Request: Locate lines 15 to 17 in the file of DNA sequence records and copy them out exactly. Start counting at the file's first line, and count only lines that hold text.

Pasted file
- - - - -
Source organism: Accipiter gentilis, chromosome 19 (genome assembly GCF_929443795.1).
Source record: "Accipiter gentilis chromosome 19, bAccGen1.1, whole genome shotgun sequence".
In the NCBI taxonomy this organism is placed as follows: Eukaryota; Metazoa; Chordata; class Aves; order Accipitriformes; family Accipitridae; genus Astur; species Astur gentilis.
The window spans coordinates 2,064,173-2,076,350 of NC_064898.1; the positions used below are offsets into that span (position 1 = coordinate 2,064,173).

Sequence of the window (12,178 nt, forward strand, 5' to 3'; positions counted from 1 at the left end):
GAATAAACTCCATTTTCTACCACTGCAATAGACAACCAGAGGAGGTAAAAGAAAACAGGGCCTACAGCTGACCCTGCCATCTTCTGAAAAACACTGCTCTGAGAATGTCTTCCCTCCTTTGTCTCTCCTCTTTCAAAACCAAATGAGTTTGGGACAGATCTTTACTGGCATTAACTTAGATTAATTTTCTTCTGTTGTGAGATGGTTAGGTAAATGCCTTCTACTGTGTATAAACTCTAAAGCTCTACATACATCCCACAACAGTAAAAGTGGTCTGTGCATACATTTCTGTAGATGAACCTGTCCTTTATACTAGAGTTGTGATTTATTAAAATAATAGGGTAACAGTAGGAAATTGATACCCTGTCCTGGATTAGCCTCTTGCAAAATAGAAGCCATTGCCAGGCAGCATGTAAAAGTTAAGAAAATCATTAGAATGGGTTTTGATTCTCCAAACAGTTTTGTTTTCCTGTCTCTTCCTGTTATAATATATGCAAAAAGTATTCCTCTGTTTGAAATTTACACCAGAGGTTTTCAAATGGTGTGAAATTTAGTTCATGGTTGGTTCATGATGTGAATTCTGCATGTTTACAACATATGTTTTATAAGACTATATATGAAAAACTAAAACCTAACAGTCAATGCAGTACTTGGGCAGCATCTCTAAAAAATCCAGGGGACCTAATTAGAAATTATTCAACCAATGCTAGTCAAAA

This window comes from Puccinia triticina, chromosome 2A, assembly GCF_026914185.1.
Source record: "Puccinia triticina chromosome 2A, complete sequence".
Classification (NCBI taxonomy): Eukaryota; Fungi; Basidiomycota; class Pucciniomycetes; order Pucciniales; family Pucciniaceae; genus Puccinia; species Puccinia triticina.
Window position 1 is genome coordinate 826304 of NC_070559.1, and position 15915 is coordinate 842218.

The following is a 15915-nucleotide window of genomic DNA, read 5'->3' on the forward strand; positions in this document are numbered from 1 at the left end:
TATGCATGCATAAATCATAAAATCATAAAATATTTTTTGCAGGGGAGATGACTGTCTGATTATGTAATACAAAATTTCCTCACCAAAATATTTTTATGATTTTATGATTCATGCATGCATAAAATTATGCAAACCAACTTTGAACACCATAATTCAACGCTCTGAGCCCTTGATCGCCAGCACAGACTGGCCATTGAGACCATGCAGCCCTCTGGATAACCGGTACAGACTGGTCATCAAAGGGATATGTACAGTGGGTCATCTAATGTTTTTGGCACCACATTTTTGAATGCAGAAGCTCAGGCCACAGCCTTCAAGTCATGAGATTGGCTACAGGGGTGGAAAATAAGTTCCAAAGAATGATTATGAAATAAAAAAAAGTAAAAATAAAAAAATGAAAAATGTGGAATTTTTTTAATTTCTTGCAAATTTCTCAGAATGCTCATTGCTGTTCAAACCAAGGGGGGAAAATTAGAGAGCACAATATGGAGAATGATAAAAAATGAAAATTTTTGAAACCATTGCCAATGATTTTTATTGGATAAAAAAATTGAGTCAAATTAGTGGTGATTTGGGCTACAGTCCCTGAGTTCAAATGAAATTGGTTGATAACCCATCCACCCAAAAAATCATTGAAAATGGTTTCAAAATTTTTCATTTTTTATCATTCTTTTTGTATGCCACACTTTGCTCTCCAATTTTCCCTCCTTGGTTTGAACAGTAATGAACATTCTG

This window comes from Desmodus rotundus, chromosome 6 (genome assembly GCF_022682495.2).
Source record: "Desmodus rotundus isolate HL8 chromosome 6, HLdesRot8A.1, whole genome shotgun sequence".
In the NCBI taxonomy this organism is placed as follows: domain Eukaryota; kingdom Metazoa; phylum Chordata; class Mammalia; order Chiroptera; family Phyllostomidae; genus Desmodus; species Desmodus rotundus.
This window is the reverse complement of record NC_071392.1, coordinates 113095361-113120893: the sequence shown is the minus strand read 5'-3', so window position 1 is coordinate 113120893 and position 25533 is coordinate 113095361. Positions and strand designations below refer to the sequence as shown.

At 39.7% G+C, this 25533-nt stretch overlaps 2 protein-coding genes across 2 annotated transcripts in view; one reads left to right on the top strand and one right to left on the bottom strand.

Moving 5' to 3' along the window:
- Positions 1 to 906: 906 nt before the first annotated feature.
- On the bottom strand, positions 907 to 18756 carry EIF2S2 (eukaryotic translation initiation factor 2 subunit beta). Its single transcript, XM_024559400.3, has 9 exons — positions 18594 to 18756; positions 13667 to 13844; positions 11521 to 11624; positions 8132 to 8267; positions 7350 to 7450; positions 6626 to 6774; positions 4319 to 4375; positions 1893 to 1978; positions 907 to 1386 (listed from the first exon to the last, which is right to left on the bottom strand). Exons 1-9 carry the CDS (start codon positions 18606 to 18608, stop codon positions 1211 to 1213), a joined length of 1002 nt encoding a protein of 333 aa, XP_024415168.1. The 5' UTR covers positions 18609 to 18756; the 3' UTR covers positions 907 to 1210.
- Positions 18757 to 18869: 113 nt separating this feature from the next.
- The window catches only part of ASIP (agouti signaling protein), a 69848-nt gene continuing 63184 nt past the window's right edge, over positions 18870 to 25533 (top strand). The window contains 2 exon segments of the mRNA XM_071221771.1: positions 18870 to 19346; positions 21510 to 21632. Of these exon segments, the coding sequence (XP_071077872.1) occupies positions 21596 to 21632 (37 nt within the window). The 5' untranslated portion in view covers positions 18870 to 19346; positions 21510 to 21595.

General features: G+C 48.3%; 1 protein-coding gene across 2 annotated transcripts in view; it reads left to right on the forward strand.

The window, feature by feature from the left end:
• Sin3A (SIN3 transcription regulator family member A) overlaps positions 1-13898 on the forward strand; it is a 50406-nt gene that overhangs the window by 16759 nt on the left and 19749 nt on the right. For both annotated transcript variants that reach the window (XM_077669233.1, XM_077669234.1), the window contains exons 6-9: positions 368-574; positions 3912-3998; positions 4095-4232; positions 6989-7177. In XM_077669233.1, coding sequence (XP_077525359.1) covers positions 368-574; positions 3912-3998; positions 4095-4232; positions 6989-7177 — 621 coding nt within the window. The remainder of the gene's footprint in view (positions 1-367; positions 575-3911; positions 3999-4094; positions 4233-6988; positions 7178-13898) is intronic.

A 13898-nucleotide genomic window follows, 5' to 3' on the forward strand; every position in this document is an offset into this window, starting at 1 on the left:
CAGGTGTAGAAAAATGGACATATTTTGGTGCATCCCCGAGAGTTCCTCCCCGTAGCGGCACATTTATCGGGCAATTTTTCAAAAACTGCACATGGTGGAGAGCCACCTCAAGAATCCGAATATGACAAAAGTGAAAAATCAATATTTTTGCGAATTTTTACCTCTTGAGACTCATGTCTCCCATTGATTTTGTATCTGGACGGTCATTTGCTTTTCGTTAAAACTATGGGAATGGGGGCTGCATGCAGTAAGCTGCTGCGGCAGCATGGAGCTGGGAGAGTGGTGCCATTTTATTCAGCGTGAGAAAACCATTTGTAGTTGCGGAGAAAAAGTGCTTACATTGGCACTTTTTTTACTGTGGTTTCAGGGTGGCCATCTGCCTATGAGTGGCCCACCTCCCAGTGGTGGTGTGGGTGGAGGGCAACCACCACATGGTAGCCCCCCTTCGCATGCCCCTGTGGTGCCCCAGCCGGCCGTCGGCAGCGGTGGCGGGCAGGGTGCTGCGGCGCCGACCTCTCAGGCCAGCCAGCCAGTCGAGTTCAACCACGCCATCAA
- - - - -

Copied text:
In the NCBI taxonomy this organism is placed as follows: domain Eukaryota; kingdom Metazoa; phylum Chordata; class Mammalia; order Chiroptera; family Phyllostomidae; genus Desmodus; species Desmodus rotundus.
This window is the reverse complement of record NC_071392.1, coordinates 113095361-113120893: the sequence shown is the minus strand read 5'-3', so window position 1 is coordinate 113120893 and position 25533 is coordinate 113095361. Positions and strand designations below refer to the sequence as shown.

At 39.7% G+C, this 25533-nt stretch overlaps 2 protein-coding genes across 2 annotated transcripts in view; one reads left to right on the top strand and one right to left on the bottom strand.